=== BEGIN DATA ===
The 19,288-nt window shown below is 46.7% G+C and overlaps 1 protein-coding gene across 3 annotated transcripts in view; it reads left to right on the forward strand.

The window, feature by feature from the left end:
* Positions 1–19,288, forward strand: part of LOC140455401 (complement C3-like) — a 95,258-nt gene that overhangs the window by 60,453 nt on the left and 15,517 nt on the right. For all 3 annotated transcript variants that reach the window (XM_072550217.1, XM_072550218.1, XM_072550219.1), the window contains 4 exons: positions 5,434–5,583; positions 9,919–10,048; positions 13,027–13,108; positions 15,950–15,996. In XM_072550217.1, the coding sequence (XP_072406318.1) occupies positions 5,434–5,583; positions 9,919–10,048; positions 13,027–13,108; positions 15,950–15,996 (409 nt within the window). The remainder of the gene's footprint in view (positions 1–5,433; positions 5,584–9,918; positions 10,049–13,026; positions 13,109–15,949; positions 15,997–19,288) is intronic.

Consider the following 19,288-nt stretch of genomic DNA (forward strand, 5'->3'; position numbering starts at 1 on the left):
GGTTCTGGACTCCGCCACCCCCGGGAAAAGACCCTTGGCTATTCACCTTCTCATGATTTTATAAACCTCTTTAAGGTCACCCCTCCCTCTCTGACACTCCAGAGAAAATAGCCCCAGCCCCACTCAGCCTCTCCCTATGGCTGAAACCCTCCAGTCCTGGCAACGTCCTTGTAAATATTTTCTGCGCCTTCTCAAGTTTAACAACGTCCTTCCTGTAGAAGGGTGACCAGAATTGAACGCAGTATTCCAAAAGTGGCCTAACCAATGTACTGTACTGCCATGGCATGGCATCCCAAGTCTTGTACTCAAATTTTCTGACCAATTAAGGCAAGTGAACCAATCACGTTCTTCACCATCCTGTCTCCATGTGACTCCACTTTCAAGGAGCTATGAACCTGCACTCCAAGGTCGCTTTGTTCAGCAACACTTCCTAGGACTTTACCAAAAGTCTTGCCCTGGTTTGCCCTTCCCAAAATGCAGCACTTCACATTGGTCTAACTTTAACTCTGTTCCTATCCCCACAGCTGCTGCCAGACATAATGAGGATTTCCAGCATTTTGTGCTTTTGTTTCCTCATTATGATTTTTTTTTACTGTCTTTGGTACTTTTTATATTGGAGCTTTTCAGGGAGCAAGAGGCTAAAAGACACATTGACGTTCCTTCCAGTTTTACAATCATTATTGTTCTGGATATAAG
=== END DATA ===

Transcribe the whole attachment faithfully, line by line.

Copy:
The 19,288-nt window shown below is 46.7% G+C and overlaps 1 protein-coding gene across 3 annotated transcripts in view; it reads left to right on the forward strand.

The window, feature by feature from the left end:
* Positions 1–19,288, forward strand: part of LOC140455401 (complement C3-like) — a 95,258-nt gene that overhangs the window by 60,453 nt on the left and 15,517 nt on the right. For all 3 annotated transcript variants that reach the window (XM_072550217.1, XM_072550218.1, XM_072550219.1), the window contains 4 exons: positions 5,434–5,583; positions 9,919–10,048; positions 13,027–13,108; positions 15,950–15,996. In XM_072550217.1, the coding sequence (XP_072406318.1) occupies positions 5,434–5,583; positions 9,919–10,048; positions 13,027–13,108; positions 15,950–15,996 (409 nt within the window). The remainder of the gene's footprint in view (positions 1–5,433; positions 5,584–9,918; positions 10,049–13,026; positions 13,109–15,949; positions 15,997–19,288) is intronic.

Consider the following 19,288-nt stretch of genomic DNA (forward strand, 5'->3'; position numbering starts at 1 on the left):
GGTTCTGGACTCCGCCACCCCCGGGAAAAGACCCTTGGCTATTCACCTTCTCATGATTTTATAAACCTCTTTAAGGTCACCCCTCCCTCTCTGACACTCCAGAGAAAATAGCCCCAGCCCCACTCAGCCTCTCCCTATGGCTGAAACCCTCCAGTCCTGGCAACGTCCTTGTAAATATTTTCTGCGCCTTCTCAAGTTTAACAACGTCCTTCCTGTAGAAGGGTGACCAGAATTGAACGCAGTATTCCAAAAGTGGCCTAACCAATGTACTGTACTGCCATGGCATGGCATCCCAAGTCTTGTACTCAAATTTTCTGACCAATTAAGGCAAGTGAACCAATCACGTTCTTCACCATCCTGTCTCCATGTGACTCCACTTTCAAGGAGCTATGAACCTGCACTCCAAGGTCGCTTTGTTCAGCAACACTTCCTAGGACTTTACCAAAAGTCTTGCCCTGGTTTGCCCTTCCCAAAATGCAGCACTTCACATTGGTCTAACTTTAACTCTGTTCCTATCCCCACAGCTGCTGCCAGACATAATGAGGATTTCCAGCATTTTGTGCTTTTGTTTCCTCATTATGATTTTTTTTTACTGTCTTTGGTACTTTTTATATTGGAGCTTTTCAGGGAGCAAGAGGCTAAAAGACACATTGACGTTCCTTCCAGTTTTACAATCATTATTGTTCTGGATATAAG